“Jesus Christ, what won’t you do?” this kid asks his girlfriend.
There’s a big football game that night which is going out on national TV, and everyone else is at the stadium, but they’re in his dorm room where he’d been waiting for her. She’s finally back.
“With who?” she says.
He’s exasperated and some form of broken, and tempted to say, “With barnyard fucking squirrels,” but instead answers as he believes he must.
“With other guys.”
He can feel the words as if they were rust water, dripping out of mouth and compromising the quality of his lips, possibly carrying away some skin.
“You told me you wanted us to be free to express who we each are. You know this is a part of me. You know this is one way I grow.”
He’d wanted to be with her so much. He thought, okay, ride this out, bite the vibratory bullet, so to speak, in time this shit with all of the hookups will stop, it’s college, people are supposed to be wild, you might look back on it later when you’re thirty-two and married to her and she’s the best mom…”
“You need two guys at once? How does that even work? Where were they at the end?”
“I’m just being honest with you. We agreed: no secrets, right? It was an experience.”
“I mean, did they time it, or was one done a lot earlier and he just stuck around and waited until the other was done? Was there a watching component?”
“You sound crazy.”
She thinks he’s a jealous little bitch sometimes. Not that she’d tell him that. It’s sweet, too. Protective. Harmless, probably. “We’re missing the game.”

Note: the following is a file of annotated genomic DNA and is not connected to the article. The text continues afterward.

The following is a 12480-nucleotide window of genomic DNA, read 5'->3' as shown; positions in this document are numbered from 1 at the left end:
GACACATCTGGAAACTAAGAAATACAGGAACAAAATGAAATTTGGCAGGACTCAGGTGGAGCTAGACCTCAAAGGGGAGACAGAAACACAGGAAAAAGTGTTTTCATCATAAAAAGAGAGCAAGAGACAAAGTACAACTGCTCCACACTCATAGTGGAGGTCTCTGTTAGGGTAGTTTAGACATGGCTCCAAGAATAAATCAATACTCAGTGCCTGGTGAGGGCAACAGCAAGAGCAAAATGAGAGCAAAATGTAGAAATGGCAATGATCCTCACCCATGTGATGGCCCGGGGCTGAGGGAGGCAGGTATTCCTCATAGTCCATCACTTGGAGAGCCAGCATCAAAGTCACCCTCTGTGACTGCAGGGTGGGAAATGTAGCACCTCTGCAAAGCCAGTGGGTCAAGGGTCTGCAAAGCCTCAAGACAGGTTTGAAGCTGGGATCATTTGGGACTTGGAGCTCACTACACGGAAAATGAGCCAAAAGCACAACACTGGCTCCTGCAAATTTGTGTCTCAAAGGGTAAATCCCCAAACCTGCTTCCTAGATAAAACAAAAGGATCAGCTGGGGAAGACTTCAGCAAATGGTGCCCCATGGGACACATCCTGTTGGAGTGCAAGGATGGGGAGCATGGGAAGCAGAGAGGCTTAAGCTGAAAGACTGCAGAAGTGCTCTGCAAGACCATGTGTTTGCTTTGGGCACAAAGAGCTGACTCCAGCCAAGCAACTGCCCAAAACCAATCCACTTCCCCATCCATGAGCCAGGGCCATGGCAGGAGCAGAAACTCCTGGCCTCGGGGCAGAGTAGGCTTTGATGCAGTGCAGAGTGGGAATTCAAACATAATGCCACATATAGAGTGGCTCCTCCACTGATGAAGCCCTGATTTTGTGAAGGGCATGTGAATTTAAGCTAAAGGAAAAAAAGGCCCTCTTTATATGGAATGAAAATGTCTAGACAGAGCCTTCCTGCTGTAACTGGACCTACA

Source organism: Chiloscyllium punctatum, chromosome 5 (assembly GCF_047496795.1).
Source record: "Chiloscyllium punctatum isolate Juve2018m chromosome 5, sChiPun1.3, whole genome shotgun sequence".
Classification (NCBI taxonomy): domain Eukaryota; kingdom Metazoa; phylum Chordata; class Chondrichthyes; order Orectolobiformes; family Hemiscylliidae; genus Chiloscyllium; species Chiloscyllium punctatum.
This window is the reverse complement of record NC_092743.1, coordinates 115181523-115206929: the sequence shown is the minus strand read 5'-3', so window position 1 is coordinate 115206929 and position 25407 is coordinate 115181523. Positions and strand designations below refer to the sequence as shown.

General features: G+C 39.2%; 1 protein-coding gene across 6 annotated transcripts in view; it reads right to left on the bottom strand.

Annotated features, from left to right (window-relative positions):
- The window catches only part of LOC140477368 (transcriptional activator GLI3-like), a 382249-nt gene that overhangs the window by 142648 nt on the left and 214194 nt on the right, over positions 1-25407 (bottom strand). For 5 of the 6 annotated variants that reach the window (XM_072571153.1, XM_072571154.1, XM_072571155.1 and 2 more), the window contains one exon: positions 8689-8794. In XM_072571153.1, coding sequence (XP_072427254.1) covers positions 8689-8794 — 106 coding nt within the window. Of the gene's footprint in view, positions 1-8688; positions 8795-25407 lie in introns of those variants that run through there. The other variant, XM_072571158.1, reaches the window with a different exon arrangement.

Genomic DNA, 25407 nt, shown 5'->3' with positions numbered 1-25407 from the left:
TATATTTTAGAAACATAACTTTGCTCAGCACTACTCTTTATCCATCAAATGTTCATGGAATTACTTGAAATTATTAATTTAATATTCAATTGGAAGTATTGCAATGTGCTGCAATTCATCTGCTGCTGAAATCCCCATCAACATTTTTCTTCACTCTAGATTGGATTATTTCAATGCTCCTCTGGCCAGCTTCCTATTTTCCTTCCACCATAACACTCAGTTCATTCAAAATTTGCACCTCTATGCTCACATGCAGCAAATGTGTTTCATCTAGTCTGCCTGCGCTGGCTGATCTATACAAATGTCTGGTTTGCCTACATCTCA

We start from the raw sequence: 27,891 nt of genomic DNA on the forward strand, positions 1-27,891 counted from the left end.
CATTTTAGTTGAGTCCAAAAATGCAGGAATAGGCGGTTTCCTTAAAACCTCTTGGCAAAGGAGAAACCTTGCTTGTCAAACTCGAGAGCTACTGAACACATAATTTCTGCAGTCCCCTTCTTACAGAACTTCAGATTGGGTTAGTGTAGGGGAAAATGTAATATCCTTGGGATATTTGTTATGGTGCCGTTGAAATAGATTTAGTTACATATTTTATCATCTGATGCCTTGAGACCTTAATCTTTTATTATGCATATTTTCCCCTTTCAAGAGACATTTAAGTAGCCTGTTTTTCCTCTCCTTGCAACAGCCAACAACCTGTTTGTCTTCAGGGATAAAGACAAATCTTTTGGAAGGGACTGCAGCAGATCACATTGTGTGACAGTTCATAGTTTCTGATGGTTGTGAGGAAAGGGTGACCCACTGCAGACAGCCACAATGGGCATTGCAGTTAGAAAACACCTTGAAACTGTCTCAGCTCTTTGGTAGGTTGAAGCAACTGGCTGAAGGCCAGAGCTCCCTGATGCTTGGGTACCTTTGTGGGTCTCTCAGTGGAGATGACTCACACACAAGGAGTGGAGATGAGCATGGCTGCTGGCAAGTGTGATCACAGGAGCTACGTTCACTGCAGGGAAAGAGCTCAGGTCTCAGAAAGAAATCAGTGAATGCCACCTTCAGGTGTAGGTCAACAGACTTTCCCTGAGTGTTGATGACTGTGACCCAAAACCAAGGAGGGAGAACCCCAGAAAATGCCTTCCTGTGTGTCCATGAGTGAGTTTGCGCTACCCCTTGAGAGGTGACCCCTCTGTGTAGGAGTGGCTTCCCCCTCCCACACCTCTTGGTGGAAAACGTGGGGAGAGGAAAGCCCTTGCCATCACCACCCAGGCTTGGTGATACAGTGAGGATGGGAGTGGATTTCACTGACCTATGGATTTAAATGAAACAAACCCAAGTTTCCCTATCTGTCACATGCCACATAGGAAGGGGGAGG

“Is that why you came back now? So if there was no game it’d be like, ‘ding ding ding, round two!’”
“There were two rounds.”
He wanted to think she was joking, though she’d have to be heartless to joke that way right then. And he wouldn’t love someone heartless. That’d be dumb. He wasn’t an idiot. In fact, he was pretty certain his friends thought of him as the smart one.
“I just want us to be together,” he said. “Just us. Just the two of us.”
“Right now?” she asked. “I should shower first then.”
He tried to make a single word sound like a million of them layered on top of each other, but the word came out softly. Too softly. “Not like that,” he added.
She considers pointing out that they can still make it to the game for the second half. After all, they have the number three ranked team in the country. But this isn’t moving along. It’s taking forever.
“It’s not love with them,” she says. “Not like with us.”